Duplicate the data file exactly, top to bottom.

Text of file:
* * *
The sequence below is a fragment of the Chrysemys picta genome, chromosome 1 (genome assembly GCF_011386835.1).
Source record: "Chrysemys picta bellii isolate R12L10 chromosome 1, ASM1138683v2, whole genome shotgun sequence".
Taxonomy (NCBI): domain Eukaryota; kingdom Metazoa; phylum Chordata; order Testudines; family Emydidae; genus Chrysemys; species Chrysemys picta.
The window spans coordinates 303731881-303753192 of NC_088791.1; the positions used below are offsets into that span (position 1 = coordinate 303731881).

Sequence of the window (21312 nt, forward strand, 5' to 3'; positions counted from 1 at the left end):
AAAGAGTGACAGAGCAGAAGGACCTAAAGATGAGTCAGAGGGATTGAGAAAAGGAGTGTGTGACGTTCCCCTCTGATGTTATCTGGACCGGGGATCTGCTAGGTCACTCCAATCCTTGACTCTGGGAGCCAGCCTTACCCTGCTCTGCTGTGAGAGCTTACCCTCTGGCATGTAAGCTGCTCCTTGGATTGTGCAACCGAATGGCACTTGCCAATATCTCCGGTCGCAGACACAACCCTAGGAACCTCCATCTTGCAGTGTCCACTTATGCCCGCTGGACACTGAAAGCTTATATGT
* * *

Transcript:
The sequence below is a fragment of the Chrysemys picta genome, chromosome 1 (genome assembly GCF_011386835.1).
Source record: "Chrysemys picta bellii isolate R12L10 chromosome 1, ASM1138683v2, whole genome shotgun sequence".
Taxonomy (NCBI): domain Eukaryota; kingdom Metazoa; phylum Chordata; order Testudines; family Emydidae; genus Chrysemys; species Chrysemys picta.
The window spans coordinates 303731881-303753192 of NC_088791.1; the positions used below are offsets into that span (position 1 = coordinate 303731881).

Sequence of the window (21312 nt, forward strand, 5' to 3'; positions counted from 1 at the left end):
AAAGAGTGACAGAGCAGAAGGACCTAAAGATGAGTCAGAGGGATTGAGAAAAGGAGTGTGTGACGTTCCCCTCTGATGTTATCTGGACCGGGGATCTGCTAGGTCACTCCAATCCTTGACTCTGGGAGCCAGCCTTACCCTGCTCTGCTGTGAGAGCTTACCCTCTGGCATGTAAGCTGCTCCTTGGATTGTGCAACCGAATGGCACTTGCCAATATCTCCGGTCGCAGACACAACCCTAGGAACCTCCATCTTGCAGTGTCCACTTATGCCCGCTGGACACTGAAAGCTTATATGT